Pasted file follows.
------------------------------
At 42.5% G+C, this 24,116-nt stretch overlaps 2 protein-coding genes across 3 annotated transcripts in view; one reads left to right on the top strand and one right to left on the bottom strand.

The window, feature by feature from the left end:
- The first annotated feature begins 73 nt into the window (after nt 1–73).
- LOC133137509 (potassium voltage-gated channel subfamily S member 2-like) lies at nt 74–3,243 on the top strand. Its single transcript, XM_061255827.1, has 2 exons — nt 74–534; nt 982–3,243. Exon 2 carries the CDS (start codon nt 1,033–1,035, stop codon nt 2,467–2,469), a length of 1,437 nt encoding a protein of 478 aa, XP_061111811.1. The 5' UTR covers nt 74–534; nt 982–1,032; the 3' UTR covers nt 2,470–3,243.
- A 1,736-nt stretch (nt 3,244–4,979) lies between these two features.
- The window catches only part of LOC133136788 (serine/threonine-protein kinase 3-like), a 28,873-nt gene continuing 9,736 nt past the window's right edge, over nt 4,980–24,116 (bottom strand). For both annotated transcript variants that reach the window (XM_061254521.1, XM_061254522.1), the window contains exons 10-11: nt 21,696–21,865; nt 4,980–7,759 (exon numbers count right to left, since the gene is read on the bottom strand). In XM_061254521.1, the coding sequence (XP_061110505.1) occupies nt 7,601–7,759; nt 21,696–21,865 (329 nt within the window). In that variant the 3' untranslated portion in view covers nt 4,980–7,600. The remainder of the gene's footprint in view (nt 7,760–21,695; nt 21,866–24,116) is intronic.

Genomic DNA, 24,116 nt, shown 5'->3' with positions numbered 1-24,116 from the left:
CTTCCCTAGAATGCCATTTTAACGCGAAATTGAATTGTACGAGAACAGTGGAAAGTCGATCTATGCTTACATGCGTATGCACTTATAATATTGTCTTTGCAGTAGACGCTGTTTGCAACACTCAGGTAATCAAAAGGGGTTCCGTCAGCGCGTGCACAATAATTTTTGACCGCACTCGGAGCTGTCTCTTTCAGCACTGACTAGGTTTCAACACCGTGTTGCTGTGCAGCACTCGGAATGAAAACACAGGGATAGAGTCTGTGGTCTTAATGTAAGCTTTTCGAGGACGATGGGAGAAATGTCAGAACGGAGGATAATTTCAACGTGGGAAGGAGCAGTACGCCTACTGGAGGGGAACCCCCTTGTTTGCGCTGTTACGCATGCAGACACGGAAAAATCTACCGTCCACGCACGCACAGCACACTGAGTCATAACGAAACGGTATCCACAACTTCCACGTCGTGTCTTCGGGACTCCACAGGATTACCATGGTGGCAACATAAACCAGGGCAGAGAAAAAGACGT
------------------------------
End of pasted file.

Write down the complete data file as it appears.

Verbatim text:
At 42.5% G+C, this 24,116-nt stretch overlaps 2 protein-coding genes across 3 annotated transcripts in view; one reads left to right on the top strand and one right to left on the bottom strand.

The window, feature by feature from the left end:
- The first annotated feature begins 73 nt into the window (after nt 1–73).
- LOC133137509 (potassium voltage-gated channel subfamily S member 2-like) lies at nt 74–3,243 on the top strand. Its single transcript, XM_061255827.1, has 2 exons — nt 74–534; nt 982–3,243. Exon 2 carries the CDS (start codon nt 1,033–1,035, stop codon nt 2,467–2,469), a length of 1,437 nt encoding a protein of 478 aa, XP_061111811.1. The 5' UTR covers nt 74–534; nt 982–1,032; the 3' UTR covers nt 2,470–3,243.
- A 1,736-nt stretch (nt 3,244–4,979) lies between these two features.
- The window catches only part of LOC133136788 (serine/threonine-protein kinase 3-like), a 28,873-nt gene continuing 9,736 nt past the window's right edge, over nt 4,980–24,116 (bottom strand). For both annotated transcript variants that reach the window (XM_061254521.1, XM_061254522.1), the window contains exons 10-11: nt 21,696–21,865; nt 4,980–7,759 (exon numbers count right to left, since the gene is read on the bottom strand). In XM_061254521.1, the coding sequence (XP_061110505.1) occupies nt 7,601–7,759; nt 21,696–21,865 (329 nt within the window). In that variant the 3' untranslated portion in view covers nt 4,980–7,600. The remainder of the gene's footprint in view (nt 7,760–21,695; nt 21,866–24,116) is intronic.

Genomic DNA, 24,116 nt, shown 5'->3' with positions numbered 1-24,116 from the left:
CTTCCCTAGAATGCCATTTTAACGCGAAATTGAATTGTACGAGAACAGTGGAAAGTCGATCTATGCTTACATGCGTATGCACTTATAATATTGTCTTTGCAGTAGACGCTGTTTGCAACACTCAGGTAATCAAAAGGGGTTCCGTCAGCGCGTGCACAATAATTTTTGACCGCACTCGGAGCTGTCTCTTTCAGCACTGACTAGGTTTCAACACCGTGTTGCTGTGCAGCACTCGGAATGAAAACACAGGGATAGAGTCTGTGGTCTTAATGTAAGCTTTTCGAGGACGATGGGAGAAATGTCAGAACGGAGGATAATTTCAACGTGGGAAGGAGCAGTACGCCTACTGGAGGGGAACCCCCTTGTTTGCGCTGTTACGCATGCAGACACGGAAAAATCTACCGTCCACGCACGCACAGCACACTGAGTCATAACGAAACGGTATCCACAACTTCCACGTCGTGTCTTCGGGACTCCACAGGATTACCATGGTGGCAACATAAACCAGGGCAGAGAAAAAGACGT